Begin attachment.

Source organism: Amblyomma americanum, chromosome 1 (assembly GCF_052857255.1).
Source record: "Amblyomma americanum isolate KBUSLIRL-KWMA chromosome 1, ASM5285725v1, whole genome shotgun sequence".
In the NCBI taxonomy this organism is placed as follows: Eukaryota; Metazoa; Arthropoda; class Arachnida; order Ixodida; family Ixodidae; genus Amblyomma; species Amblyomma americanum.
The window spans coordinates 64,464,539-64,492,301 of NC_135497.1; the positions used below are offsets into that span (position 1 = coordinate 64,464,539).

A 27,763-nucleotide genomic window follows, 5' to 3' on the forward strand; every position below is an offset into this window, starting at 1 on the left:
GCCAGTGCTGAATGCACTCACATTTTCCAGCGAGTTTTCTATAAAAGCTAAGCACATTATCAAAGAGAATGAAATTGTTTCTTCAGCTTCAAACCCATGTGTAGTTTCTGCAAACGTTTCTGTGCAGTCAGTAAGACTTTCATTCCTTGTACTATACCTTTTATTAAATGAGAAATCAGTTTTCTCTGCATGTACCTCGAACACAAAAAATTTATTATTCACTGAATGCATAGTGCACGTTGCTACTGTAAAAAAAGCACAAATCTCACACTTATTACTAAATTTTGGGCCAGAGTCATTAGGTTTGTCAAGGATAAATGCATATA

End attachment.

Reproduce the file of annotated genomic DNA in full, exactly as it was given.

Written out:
Source organism: Amblyomma americanum, chromosome 1 (assembly GCF_052857255.1).
Source record: "Amblyomma americanum isolate KBUSLIRL-KWMA chromosome 1, ASM5285725v1, whole genome shotgun sequence".
In the NCBI taxonomy this organism is placed as follows: Eukaryota; Metazoa; Arthropoda; class Arachnida; order Ixodida; family Ixodidae; genus Amblyomma; species Amblyomma americanum.
The window spans coordinates 64,464,539-64,492,301 of NC_135497.1; the positions used below are offsets into that span (position 1 = coordinate 64,464,539).

A 27,763-nucleotide genomic window follows, 5' to 3' on the forward strand; every position below is an offset into this window, starting at 1 on the left:
GCCAGTGCTGAATGCACTCACATTTTCCAGCGAGTTTTCTATAAAAGCTAAGCACATTATCAAAGAGAATGAAATTGTTTCTTCAGCTTCAAACCCATGTGTAGTTTCTGCAAACGTTTCTGTGCAGTCAGTAAGACTTTCATTCCTTGTACTATACCTTTTATTAAATGAGAAATCAGTTTTCTCTGCATGTACCTCGAACACAAAAAATTTATTATTCACTGAATGCATAGTGCACGTTGCTACTGTAAAAAAAGCACAAATCTCACACTTATTACTAAATTTTGGGCCAGAGTCATTAGGTTTGTCAAGGATAAATGCATATA